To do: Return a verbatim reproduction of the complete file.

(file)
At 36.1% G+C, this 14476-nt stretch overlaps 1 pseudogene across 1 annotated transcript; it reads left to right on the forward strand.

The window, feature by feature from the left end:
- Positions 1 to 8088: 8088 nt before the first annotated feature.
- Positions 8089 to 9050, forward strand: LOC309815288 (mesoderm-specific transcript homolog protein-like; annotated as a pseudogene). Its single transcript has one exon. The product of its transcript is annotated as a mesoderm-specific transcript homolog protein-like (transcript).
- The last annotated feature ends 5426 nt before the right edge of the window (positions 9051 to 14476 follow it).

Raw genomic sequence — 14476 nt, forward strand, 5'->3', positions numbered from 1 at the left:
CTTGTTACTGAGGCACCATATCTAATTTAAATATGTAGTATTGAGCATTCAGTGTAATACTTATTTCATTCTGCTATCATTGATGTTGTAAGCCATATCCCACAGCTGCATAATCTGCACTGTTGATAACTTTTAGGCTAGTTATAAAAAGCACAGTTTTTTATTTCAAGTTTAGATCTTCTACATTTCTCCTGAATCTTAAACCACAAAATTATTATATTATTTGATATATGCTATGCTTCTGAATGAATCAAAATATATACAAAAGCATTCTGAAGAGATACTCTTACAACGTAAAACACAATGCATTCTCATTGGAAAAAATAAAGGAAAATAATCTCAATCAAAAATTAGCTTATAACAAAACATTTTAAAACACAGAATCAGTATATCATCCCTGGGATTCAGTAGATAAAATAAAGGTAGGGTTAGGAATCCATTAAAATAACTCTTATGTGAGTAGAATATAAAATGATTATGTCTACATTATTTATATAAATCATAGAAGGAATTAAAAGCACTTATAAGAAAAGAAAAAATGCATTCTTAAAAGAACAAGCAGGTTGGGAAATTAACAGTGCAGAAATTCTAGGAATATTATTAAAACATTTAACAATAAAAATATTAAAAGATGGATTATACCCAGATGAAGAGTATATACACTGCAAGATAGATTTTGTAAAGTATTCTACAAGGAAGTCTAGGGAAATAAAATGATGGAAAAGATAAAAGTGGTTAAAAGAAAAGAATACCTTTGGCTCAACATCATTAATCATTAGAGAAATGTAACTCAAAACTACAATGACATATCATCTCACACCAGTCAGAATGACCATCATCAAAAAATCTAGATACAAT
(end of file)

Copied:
At 36.1% G+C, this 14476-nt stretch overlaps 1 pseudogene across 1 annotated transcript; it reads left to right on the forward strand.

The window, feature by feature from the left end:
- Positions 1 to 8088: 8088 nt before the first annotated feature.
- Positions 8089 to 9050, forward strand: LOC309815288 (mesoderm-specific transcript homolog protein-like; annotated as a pseudogene). Its single transcript has one exon. The product of its transcript is annotated as a mesoderm-specific transcript homolog protein-like (transcript).
- The last annotated feature ends 5426 nt before the right edge of the window (positions 9051 to 14476 follow it).

Raw genomic sequence — 14476 nt, forward strand, 5'->3', positions numbered from 1 at the left:
CTTGTTACTGAGGCACCATATCTAATTTAAATATGTAGTATTGAGCATTCAGTGTAATACTTATTTCATTCTGCTATCATTGATGTTGTAAGCCATATCCCACAGCTGCATAATCTGCACTGTTGATAACTTTTAGGCTAGTTATAAAAAGCACAGTTTTTTATTTCAAGTTTAGATCTTCTACATTTCTCCTGAATCTTAAACCACAAAATTATTATATTATTTGATATATGCTATGCTTCTGAATGAATCAAAATATATACAAAAGCATTCTGAAGAGATACTCTTACAACGTAAAACACAATGCATTCTCATTGGAAAAAATAAAGGAAAATAATCTCAATCAAAAATTAGCTTATAACAAAACATTTTAAAACACAGAATCAGTATATCATCCCTGGGATTCAGTAGATAAAATAAAGGTAGGGTTAGGAATCCATTAAAATAACTCTTATGTGAGTAGAATATAAAATGATTATGTCTACATTATTTATATAAATCATAGAAGGAATTAAAAGCACTTATAAGAAAAGAAAAAATGCATTCTTAAAAGAACAAGCAGGTTGGGAAATTAACAGTGCAGAAATTCTAGGAATATTATTAAAACATTTAACAATAAAAATATTAAAAGATGGATTATACCCAGATGAAGAGTATATACACTGCAAGATAGATTTTGTAAAGTATTCTACAAGGAAGTCTAGGGAAATAAAATGATGGAAAAGATAAAAGTGGTTAAAAGAAAAGAATACCTTTGGCTCAACATCATTAATCATTAGAGAAATGTAACTCAAAACTACAATGACATATCATCTCACACCAGTCAGAATGACCATCATCAAAAAATCTAGATACAAT